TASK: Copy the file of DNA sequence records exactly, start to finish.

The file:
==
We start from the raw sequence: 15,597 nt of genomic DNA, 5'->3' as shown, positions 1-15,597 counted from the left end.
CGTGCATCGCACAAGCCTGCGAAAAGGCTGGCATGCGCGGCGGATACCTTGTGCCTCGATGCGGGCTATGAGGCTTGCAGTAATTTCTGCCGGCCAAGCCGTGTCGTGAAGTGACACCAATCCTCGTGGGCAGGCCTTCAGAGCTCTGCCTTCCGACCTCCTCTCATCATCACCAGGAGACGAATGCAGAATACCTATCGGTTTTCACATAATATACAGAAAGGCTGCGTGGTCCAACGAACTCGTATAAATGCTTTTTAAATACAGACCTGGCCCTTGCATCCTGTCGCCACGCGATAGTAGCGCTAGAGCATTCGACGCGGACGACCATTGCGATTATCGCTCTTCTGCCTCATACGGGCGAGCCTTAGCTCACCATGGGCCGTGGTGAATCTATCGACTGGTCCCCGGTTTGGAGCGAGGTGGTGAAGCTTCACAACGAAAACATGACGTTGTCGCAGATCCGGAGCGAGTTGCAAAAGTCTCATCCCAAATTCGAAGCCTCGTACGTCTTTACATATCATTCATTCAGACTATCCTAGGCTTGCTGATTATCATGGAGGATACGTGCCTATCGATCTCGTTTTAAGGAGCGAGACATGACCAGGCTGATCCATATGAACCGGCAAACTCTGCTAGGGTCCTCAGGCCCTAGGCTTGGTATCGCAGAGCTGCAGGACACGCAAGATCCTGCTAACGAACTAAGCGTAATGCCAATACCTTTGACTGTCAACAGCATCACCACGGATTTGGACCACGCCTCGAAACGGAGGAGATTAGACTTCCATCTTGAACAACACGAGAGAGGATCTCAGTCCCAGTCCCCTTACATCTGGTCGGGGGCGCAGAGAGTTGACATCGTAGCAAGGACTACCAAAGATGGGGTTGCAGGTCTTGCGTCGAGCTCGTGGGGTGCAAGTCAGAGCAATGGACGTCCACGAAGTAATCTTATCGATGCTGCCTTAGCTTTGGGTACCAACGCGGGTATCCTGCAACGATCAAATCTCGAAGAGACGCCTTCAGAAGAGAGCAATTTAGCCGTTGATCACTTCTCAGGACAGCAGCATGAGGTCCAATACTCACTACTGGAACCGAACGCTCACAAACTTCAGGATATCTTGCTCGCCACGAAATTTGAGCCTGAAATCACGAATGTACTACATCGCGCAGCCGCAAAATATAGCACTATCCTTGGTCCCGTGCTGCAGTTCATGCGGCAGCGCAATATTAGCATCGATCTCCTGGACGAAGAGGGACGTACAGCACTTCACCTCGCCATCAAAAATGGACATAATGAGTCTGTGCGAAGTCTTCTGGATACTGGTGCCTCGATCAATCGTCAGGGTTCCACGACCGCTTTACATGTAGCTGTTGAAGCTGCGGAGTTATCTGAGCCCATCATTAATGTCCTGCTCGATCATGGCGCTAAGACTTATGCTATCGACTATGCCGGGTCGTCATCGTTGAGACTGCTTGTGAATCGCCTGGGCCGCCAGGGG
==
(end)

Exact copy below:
We start from the raw sequence: 15,597 nt of genomic DNA, 5'->3' as shown, positions 1-15,597 counted from the left end.
CGTGCATCGCACAAGCCTGCGAAAAGGCTGGCATGCGCGGCGGATACCTTGTGCCTCGATGCGGGCTATGAGGCTTGCAGTAATTTCTGCCGGCCAAGCCGTGTCGTGAAGTGACACCAATCCTCGTGGGCAGGCCTTCAGAGCTCTGCCTTCCGACCTCCTCTCATCATCACCAGGAGACGAATGCAGAATACCTATCGGTTTTCACATAATATACAGAAAGGCTGCGTGGTCCAACGAACTCGTATAAATGCTTTTTAAATACAGACCTGGCCCTTGCATCCTGTCGCCACGCGATAGTAGCGCTAGAGCATTCGACGCGGACGACCATTGCGATTATCGCTCTTCTGCCTCATACGGGCGAGCCTTAGCTCACCATGGGCCGTGGTGAATCTATCGACTGGTCCCCGGTTTGGAGCGAGGTGGTGAAGCTTCACAACGAAAACATGACGTTGTCGCAGATCCGGAGCGAGTTGCAAAAGTCTCATCCCAAATTCGAAGCCTCGTACGTCTTTACATATCATTCATTCAGACTATCCTAGGCTTGCTGATTATCATGGAGGATACGTGCCTATCGATCTCGTTTTAAGGAGCGAGACATGACCAGGCTGATCCATATGAACCGGCAAACTCTGCTAGGGTCCTCAGGCCCTAGGCTTGGTATCGCAGAGCTGCAGGACACGCAAGATCCTGCTAACGAACTAAGCGTAATGCCAATACCTTTGACTGTCAACAGCATCACCACGGATTTGGACCACGCCTCGAAACGGAGGAGATTAGACTTCCATCTTGAACAACACGAGAGAGGATCTCAGTCCCAGTCCCCTTACATCTGGTCGGGGGCGCAGAGAGTTGACATCGTAGCAAGGACTACCAAAGATGGGGTTGCAGGTCTTGCGTCGAGCTCGTGGGGTGCAAGTCAGAGCAATGGACGTCCACGAAGTAATCTTATCGATGCTGCCTTAGCTTTGGGTACCAACGCGGGTATCCTGCAACGATCAAATCTCGAAGAGACGCCTTCAGAAGAGAGCAATTTAGCCGTTGATCACTTCTCAGGACAGCAGCATGAGGTCCAATACTCACTACTGGAACCGAACGCTCACAAACTTCAGGATATCTTGCTCGCCACGAAATTTGAGCCTGAAATCACGAATGTACTACATCGCGCAGCCGCAAAATATAGCACTATCCTTGGTCCCGTGCTGCAGTTCATGCGGCAGCGCAATATTAGCATCGATCTCCTGGACGAAGAGGGACGTACAGCACTTCACCTCGCCATCAAAAATGGACATAATGAGTCTGTGCGAAGTCTTCTGGATACTGGTGCCTCGATCAATCGTCAGGGTTCCACGACCGCTTTACATGTAGCTGTTGAAGCTGCGGAGTTATCTGAGCCCATCATTAATGTCCTGCTCGATCATGGCGCTAAGACTTATGCTATCGACTATGCCGGGTCGTCATCGTTGAGACTGCTTGTGAATCGCCTGGGCCGCCAGGGG